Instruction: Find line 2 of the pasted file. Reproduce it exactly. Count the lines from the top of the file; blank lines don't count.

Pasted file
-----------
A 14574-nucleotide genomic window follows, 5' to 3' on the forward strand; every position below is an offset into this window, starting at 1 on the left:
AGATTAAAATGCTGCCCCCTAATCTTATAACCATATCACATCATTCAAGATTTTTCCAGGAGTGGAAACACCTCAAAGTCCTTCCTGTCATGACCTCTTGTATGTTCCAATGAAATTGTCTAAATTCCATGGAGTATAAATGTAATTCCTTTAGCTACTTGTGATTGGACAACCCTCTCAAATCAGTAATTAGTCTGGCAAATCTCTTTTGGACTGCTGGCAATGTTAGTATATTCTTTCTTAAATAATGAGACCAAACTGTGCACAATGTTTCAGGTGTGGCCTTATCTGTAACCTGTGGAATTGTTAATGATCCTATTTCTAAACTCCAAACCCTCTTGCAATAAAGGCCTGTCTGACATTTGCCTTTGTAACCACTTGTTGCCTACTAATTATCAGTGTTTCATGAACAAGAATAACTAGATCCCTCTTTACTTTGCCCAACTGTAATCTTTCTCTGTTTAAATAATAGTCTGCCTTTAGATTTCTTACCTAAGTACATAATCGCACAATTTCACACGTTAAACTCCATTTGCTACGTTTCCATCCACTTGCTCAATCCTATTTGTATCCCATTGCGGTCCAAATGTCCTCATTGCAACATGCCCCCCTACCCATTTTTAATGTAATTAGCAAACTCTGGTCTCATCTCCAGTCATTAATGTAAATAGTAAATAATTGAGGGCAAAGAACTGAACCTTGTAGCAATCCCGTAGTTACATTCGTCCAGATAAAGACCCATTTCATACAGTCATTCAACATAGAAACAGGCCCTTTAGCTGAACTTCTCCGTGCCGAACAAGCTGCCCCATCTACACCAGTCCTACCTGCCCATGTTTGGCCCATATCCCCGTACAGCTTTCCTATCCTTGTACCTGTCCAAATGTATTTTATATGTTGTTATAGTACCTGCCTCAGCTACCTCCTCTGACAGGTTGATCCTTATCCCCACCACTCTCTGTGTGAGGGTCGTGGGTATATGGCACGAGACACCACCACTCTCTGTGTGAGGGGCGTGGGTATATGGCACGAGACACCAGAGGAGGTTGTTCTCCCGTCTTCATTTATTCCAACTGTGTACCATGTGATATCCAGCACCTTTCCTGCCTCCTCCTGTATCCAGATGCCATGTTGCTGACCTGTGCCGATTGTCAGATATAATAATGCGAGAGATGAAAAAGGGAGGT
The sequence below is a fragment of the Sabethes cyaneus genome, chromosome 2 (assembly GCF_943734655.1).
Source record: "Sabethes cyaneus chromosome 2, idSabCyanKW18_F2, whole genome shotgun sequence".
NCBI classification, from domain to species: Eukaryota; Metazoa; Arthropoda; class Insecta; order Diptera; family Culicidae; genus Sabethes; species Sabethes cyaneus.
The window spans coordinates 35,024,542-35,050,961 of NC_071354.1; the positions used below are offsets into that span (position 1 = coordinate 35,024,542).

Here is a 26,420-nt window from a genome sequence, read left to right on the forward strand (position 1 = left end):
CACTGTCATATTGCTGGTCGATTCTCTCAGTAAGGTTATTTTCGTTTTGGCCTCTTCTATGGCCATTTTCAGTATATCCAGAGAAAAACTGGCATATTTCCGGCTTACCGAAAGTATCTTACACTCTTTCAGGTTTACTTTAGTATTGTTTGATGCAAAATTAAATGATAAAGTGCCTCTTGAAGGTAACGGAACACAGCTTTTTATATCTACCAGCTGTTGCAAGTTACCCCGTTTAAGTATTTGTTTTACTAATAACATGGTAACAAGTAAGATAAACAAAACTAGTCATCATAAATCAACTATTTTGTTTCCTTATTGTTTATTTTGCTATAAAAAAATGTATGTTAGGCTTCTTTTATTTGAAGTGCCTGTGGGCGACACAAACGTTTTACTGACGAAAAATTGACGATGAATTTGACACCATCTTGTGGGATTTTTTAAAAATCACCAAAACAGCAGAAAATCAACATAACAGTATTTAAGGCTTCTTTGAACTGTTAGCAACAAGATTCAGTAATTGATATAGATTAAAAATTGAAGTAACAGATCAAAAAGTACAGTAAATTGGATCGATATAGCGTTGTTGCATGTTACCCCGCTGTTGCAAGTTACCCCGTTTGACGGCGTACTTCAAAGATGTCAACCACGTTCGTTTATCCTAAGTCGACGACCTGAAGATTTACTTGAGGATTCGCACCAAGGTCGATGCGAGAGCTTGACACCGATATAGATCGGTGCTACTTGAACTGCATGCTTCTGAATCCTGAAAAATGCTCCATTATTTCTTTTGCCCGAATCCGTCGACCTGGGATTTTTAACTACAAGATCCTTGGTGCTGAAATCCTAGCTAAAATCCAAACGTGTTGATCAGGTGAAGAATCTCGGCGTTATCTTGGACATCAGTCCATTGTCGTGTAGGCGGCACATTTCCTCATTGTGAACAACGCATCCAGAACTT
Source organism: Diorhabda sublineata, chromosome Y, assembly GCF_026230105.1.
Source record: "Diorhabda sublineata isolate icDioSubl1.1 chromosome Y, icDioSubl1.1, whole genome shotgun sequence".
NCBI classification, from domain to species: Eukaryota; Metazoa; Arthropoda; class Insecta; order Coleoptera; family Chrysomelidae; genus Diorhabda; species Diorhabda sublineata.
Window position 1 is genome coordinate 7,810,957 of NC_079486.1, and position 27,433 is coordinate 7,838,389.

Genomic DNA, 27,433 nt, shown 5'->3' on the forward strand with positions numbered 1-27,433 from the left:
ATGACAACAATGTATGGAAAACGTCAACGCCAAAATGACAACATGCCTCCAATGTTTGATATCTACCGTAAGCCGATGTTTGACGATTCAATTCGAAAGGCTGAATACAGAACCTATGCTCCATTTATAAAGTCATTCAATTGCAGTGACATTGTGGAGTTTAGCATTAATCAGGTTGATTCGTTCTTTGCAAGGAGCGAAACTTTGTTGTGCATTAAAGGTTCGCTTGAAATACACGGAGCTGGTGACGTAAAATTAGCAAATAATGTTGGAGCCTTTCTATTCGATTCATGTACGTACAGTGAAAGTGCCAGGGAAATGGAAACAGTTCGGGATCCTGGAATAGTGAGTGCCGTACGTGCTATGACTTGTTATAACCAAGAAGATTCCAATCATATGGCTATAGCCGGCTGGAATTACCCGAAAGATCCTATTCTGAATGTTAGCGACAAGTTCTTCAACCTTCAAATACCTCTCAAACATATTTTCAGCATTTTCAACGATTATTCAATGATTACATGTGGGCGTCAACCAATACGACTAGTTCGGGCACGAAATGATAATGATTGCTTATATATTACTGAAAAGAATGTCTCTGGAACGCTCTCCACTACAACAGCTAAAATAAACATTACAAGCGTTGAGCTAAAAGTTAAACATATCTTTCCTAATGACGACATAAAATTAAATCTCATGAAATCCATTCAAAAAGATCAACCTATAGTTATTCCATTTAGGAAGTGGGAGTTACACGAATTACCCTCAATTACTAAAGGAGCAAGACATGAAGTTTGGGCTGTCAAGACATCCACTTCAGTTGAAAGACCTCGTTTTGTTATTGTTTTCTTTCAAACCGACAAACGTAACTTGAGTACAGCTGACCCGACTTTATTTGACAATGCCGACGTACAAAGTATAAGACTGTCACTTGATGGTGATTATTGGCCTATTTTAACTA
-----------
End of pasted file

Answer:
AGATTAAAATGCTGCCCCCTAATCTTATAACCATATCACATCATTCAAGATTTTTCCAGGAGTGGAAACACCTCAAAGTCCTTCCTGTCATGACCTCTTGTATGTTCCAATGAAATTGTCTAAATTCCATGGAGTATAAATGTAATTCCTTTAGCTACTTGTGATTGGACAACCCTCTCAAATCAGTAATTAGTCTGGCAAATCTCTTTTGGACTGCTGGCAATGTTAGTATATTCTTTCTTAAATAATGAGACCAAACTGTGCACAATGTTTCAGGTGTGGCCTTATCTGTAACCTGTGGAATTGTTAATGATCCTATTTCTAAACTCCAAACCCTCTTGCAATAAAGGCCTGTCTGACATTTGCCTTTGTAACCACTTGTTGCCTACTAATTATCAGTGTTTCATGAACAAGAATAACTAGATCCCTCTTTACTTTGCCCAACTGTAATCTTTCTCTGTTTAAATAATAGTCTGCCTTTAGATTTCTTACCTAAGTACATAATCGCACAATTTCACACGTTAAACTCCATTTGCTACGTTTCCATCCACTTGCTCAATCCTATTTGTATCCCATTGCGGTCCAAATGTCCTCATTGCAACATGCCCCCCTACCCATTTTTAATGTAATTAGCAAACTCTGGTCTCATCTCCAGTCATTAATGTAAATAGTAAATAATTGAGGGCAAAGAACTGAACCTTGTAGCAATCCCGTAGTTACATTCGTCCAGATAAAGACCCATTTCATACAGTCATTCAACATAGAAACAGGCCCTTTAGCTGAACTTCTCCGTGCCGAACAAGCTGCCCCATCTACACCAGTCCTACCTGCCCATGTTTGGCCCATATCCCCGTACAGCTTTCCTATCCTTGTACCTGTCCAAATGTATTTTATATGTTGTTATAGTACCTGCCTCAGCTACCTCCTCTGACAGGTTGATCCTTATCCCCACCACTCTCTGTGTGAGGGTCGTGGGTATATGGCACGAGACACCACCACTCTCTGTGTGAGGGGCGTGGGTATATGGCACGAGACACCAGAGGAGGTTGTTCTCCCGTCTTCATTTATTCCAACTGTGTACCATGTGATATCCAGCACCTTTCCTGCCTCCTCCTGTATCCAGATGCCATGTTGCTGACCTGTGCCGATTGTCAGATATAATAATGCGAGAGATGAAAAAGGGAGGT